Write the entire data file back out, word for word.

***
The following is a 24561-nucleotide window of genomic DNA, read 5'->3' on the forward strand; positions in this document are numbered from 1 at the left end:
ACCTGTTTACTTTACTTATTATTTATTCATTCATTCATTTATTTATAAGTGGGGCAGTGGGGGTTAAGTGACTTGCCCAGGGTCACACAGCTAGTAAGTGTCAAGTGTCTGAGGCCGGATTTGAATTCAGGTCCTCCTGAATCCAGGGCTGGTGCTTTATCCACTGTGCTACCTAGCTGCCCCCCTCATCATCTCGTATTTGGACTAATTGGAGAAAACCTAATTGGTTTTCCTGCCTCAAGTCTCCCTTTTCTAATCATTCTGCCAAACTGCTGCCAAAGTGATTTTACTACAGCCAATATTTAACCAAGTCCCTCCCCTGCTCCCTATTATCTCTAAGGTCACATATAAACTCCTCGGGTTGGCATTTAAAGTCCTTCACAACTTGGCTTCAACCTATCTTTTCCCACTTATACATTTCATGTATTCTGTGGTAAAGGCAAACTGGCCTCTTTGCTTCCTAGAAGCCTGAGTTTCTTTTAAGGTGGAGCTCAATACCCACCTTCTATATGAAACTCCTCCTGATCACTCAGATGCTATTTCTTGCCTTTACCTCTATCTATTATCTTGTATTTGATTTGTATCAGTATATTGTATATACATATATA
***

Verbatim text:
The following is a 24561-nucleotide window of genomic DNA, read 5'->3' on the forward strand; positions in this document are numbered from 1 at the left end:
ACCTGTTTACTTTACTTATTATTTATTCATTCATTCATTTATTTATAAGTGGGGCAGTGGGGGTTAAGTGACTTGCCCAGGGTCACACAGCTAGTAAGTGTCAAGTGTCTGAGGCCGGATTTGAATTCAGGTCCTCCTGAATCCAGGGCTGGTGCTTTATCCACTGTGCTACCTAGCTGCCCCCCTCATCATCTCGTATTTGGACTAATTGGAGAAAACCTAATTGGTTTTCCTGCCTCAAGTCTCCCTTTTCTAATCATTCTGCCAAACTGCTGCCAAAGTGATTTTACTACAGCCAATATTTAACCAAGTCCCTCCCCTGCTCCCTATTATCTCTAAGGTCACATATAAACTCCTCGGGTTGGCATTTAAAGTCCTTCACAACTTGGCTTCAACCTATCTTTTCCCACTTATACATTTCATGTATTCTGTGGTAAAGGCAAACTGGCCTCTTTGCTTCCTAGAAGCCTGAGTTTCTTTTAAGGTGGAGCTCAATACCCACCTTCTATATGAAACTCCTCCTGATCACTCAGATGCTATTTCTTGCCTTTACCTCTATCTATTATCTTGTATTTGATTTGTATCAGTATATTGTATATACATATATA